“The Leftovers” picks up three years after the Rapture, or, as the experts call it, “a Rapture-like phenomenon”: One day, millions of people suddenly vanished all over the world. “This wasn’t some ancient rumor,” Perrotta writes, “a dead man coming back to life during the Roman Empire — or a dusty homegrown legend, Joseph Smith unearthing golden tablets in upstate New York, conversing with an angel. This was real.” But unlike the eschatological pornography imagined in Jerry B. Jenkins and Tim LaHaye’s best-selling “Left Behind” series, this Rapture seems to have been “a random harvest.” Saints and sinners, Christians and Muslims, even atheists and homosexuals have all been gathered up indiscriminately by the Son of God. Or something. It’s impossible to say. The Four Horsemen never ride in. There’s no thundering message from On High, no angels, no warfare in heaven and Earth. Just the chaff, the stunned leftovers, unharmed but wandering through an “invisible haze of stale grief and chronic bewilderment,” wondering what it meant, where their loved ones are, how they should go on with their ordinary, unredeemed lives.
And so what we have is a novel soaked in mourning from its very first pages: a survivor’s tale, like a story of 9/11 without any ashes or anyone to blame, which, of course, is a recipe for self-mutilation in the dark minds of the inconsolable.
At this point, you’re probably feeling like those aliens in “Stardust Memories” who told Woody Allen they prefer his early, funny work. Indeed, Perrotta’s shift away from comedy has been picking up speed since “Little Children,” and despite some witty touches and a few broad swipes at manipulative preachers and cynical politicians, “The Leftovers” is not particularly satirical or even humorous. But it is certainly his most mature, absorbing novel, one that confirms his development from a funnyman to a daring chronicler of our most profound anxieties and human desires. (He’s also adapting the story for HBO.)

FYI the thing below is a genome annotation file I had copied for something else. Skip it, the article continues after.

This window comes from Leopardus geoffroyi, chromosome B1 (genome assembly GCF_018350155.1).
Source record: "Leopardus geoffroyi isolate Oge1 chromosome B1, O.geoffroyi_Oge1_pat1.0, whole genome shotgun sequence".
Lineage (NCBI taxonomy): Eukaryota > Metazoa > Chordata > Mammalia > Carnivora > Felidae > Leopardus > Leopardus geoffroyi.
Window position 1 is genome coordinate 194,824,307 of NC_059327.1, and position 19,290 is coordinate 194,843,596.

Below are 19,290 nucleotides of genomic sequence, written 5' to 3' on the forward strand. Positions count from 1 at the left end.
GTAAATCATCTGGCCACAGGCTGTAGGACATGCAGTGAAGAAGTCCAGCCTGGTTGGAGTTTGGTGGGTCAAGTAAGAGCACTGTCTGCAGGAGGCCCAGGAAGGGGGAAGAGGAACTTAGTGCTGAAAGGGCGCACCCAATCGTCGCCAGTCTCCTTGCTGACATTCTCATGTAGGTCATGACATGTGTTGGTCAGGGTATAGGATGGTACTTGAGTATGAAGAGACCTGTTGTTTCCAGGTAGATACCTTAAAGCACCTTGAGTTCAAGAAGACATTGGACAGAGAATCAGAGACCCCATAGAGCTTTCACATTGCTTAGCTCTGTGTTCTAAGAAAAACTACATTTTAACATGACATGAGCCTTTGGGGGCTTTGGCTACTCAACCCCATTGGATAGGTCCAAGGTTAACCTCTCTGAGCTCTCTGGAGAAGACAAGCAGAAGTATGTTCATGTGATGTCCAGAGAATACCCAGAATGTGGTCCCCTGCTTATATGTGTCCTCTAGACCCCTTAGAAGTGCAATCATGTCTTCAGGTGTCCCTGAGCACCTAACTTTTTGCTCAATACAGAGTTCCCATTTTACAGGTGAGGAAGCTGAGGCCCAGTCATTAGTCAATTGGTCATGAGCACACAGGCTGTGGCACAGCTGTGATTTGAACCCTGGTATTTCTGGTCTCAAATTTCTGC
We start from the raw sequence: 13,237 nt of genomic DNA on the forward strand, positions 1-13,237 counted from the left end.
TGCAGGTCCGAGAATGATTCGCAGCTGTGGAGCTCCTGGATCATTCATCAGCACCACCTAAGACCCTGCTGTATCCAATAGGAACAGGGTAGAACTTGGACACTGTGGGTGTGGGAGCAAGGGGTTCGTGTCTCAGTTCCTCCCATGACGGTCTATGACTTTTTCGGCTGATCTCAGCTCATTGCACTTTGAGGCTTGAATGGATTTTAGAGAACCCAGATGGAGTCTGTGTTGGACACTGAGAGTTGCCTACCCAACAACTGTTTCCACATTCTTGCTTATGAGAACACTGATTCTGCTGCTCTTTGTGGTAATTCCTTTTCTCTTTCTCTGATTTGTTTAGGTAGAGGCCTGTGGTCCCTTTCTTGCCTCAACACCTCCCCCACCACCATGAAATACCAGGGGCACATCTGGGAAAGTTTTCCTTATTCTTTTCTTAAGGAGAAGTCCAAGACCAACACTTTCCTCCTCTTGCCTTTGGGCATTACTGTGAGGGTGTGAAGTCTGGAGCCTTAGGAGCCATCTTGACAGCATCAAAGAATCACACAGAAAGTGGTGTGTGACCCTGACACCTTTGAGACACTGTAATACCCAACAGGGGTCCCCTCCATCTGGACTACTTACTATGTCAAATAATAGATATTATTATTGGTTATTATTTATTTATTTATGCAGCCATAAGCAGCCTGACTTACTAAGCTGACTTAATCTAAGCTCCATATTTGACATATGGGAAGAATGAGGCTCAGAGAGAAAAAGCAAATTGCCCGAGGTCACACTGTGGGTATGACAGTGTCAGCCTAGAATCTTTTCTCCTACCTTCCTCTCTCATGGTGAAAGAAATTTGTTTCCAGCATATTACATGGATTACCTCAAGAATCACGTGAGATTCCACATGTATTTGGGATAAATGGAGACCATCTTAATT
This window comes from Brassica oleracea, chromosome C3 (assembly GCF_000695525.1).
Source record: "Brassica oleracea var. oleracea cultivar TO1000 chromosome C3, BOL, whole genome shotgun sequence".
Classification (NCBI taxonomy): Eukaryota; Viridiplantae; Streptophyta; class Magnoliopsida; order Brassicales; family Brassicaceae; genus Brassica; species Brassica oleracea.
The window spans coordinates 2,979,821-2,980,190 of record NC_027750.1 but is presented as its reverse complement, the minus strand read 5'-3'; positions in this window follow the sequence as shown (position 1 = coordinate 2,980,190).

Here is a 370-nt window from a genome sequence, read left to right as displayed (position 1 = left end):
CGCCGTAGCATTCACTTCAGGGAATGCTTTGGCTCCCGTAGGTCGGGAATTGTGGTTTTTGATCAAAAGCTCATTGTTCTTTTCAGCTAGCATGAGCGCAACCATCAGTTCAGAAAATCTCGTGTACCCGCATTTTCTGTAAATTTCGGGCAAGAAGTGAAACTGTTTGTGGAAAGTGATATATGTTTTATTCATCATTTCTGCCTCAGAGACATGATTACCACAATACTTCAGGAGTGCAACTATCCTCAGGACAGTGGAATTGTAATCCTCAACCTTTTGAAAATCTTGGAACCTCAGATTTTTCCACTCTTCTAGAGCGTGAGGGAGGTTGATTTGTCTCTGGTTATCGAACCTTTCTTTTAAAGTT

Despite the cataclysmic event at the center of “The Leftovers,” Perrotta ignores almost all the sci-fi apocalyptic mechanics of the Rapture. There are lots of stray dogs on the loose from vanished owners, and “the small world of superstar chefs had been disproportionately hard hit,” but otherwise, this is not a work of speculative or alternative history. He mostly keeps the focus on a pleasant New England town called Mapleton, struggling to deal with the unexplained absence of hundreds of people. (A thin, itinerant story line outside of Mapleton is the novel’s weak link.) The new mayor, Kevin Garvey, is a decent, conciliatory man who’s doing his best to help the citizens of Mapleton rebuild their lives. But his own life is falling apart, which we watch as the story rotates through his various family members and a few other townspeople.